Art and music were aesthetic expressions of the Chinese vision, focusing on the harmony of Heaven, Man, and Earth, and pouring out imaginary landscapes showing the village cradled by the mountains and covered by the clouds, iconography to the ethos of the Utopian vision. The music of the Qin, the seven stringed zither, was sanctioned as the theme music of the citizens of this mental paradise, and its musical cultivation was said to actually bring about harmony with nature and the sparking of the natural imagination that realized the sage’s perfection. A plethora of “Qin pu” abound, musical notations written for the practice of self cultivation, with titles paying homage to the iconography of the peach garden: “The Fisherman’s Journey to the Hidden Corridor”, “Spring in the Peach Well”, and “Return to the Peach Spring” are just a few. Thus, the watercolor landscapes and the plaintive, ancient melodies have a deeper philosophical connotation than just pleasing composition. The subject matter caught the meaning and purpose of a vision of a perfected life.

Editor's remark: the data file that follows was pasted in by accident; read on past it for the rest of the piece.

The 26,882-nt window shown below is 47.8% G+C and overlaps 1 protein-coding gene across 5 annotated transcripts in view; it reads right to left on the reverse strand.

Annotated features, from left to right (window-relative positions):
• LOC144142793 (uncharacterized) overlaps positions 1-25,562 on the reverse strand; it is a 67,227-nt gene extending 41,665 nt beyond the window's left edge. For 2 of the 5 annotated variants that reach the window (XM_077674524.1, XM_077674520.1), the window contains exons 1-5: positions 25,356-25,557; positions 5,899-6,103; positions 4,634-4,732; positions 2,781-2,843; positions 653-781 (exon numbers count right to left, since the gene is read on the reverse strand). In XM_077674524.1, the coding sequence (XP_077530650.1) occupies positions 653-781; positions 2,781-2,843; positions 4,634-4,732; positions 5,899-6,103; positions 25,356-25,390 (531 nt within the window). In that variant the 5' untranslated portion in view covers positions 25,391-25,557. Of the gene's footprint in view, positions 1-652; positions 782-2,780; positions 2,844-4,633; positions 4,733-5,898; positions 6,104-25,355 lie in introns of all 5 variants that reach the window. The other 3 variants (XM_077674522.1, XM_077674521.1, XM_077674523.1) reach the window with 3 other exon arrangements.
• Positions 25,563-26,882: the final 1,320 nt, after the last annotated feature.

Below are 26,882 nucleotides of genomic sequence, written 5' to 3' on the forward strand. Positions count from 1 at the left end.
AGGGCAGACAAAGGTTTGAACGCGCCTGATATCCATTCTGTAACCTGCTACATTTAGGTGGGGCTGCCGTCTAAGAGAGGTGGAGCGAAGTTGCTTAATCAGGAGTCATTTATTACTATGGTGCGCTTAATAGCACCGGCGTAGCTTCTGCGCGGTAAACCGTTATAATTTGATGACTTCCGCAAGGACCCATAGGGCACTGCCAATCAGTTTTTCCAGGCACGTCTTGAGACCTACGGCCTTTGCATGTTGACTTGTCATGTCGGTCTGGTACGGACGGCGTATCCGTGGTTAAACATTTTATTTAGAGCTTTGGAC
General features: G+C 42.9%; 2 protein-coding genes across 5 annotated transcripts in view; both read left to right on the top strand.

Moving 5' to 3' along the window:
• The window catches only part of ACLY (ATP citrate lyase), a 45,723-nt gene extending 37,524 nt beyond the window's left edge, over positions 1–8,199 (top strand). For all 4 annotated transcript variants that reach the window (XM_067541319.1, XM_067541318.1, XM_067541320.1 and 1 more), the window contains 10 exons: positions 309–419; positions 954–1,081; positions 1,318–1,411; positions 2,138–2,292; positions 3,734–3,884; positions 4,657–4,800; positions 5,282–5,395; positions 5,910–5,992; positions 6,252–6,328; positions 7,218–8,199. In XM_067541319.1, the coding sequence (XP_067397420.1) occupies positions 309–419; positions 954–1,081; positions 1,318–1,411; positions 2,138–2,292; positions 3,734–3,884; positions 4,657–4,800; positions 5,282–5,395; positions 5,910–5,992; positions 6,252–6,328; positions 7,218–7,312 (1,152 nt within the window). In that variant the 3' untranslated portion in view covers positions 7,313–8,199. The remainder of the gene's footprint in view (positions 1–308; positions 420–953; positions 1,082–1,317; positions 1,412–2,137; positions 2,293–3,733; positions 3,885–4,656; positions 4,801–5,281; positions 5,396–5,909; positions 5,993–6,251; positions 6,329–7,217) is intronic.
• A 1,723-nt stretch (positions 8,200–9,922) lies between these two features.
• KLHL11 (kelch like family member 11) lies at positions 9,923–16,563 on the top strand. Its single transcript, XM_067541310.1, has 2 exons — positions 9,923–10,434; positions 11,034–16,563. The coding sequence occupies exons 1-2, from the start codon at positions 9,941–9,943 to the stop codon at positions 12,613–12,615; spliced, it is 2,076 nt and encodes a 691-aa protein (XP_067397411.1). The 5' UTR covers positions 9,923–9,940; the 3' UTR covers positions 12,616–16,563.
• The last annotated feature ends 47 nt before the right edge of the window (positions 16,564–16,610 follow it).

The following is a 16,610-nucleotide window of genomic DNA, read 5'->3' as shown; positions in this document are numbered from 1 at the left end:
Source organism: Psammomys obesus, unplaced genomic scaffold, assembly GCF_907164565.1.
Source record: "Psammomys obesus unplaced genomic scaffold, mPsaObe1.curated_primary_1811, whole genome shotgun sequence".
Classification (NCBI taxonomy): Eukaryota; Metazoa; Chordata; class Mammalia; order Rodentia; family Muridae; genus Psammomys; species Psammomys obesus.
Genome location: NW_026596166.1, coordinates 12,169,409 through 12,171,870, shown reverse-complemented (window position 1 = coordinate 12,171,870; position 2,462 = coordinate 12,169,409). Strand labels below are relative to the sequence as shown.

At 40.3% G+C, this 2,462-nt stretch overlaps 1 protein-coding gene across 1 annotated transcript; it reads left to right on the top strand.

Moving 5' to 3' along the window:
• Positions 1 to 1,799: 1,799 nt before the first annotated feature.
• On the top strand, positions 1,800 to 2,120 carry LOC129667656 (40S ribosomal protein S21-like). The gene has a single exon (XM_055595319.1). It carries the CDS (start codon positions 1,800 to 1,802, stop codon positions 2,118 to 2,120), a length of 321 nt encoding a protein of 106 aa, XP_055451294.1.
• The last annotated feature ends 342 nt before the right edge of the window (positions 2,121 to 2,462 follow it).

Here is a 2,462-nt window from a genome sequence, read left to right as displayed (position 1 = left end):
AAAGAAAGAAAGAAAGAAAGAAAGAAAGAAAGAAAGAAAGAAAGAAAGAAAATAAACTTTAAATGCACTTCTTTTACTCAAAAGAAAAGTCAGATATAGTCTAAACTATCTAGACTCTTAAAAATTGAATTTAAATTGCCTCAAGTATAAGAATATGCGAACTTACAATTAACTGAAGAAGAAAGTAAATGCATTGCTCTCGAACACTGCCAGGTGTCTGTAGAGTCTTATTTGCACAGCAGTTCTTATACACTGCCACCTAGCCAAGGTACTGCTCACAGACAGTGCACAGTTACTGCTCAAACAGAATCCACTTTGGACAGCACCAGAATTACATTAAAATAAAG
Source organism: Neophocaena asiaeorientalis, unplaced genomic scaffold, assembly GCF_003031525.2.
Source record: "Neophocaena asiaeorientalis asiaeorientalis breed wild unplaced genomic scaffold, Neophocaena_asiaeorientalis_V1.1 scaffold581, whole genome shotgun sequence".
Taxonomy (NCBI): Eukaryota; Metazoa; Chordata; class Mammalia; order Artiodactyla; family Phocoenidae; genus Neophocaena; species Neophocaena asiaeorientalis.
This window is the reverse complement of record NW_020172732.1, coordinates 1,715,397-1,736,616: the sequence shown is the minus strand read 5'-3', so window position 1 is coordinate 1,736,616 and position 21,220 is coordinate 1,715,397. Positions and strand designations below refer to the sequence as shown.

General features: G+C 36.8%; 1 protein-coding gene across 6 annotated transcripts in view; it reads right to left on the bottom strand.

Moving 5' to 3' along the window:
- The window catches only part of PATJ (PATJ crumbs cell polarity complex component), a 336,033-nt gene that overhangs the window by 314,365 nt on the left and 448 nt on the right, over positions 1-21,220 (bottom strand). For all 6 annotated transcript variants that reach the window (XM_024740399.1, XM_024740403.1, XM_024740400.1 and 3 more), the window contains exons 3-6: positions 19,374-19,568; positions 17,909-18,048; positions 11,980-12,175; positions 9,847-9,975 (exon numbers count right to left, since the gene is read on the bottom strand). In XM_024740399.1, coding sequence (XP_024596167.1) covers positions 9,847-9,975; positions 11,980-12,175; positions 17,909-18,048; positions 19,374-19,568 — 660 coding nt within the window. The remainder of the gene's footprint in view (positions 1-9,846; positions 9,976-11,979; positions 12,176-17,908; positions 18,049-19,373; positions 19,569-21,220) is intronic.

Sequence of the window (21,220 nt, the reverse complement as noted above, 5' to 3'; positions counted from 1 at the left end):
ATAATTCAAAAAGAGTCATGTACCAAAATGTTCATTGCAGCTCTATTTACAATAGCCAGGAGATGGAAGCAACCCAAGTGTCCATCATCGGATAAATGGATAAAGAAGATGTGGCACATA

The direction of this aesthetic place is a far stronger motivation to the Chinese than the rational and political systems that have come and gone in the last two hundred years with the frequency of a flu epidemic. There is nothing that convinces them as much as the appeal to “return”, to whom and to what is an ambiguous question, but the imagery that acts as a subconscious map is always there, floating just beyond the reach of their harried thoughts and providing the stage set for their dreams. From the “hutong” of Beijing to the “gayu” of Shanghai, the home as a garden is a powerful symbol that transcends time and space, and if examined closely, can be seen at the core of China’s burgeoning consumer economy. The retiree and the newlywed all aspire to live in the harmony of man and nature that the Chinese lifestyle describes both spiritually and architecturally as a “Garden”. It is a stereotype that is strengthened, rather than weakened, by it’s over use, and every apartment complex in China claims its garden-like nature in its name.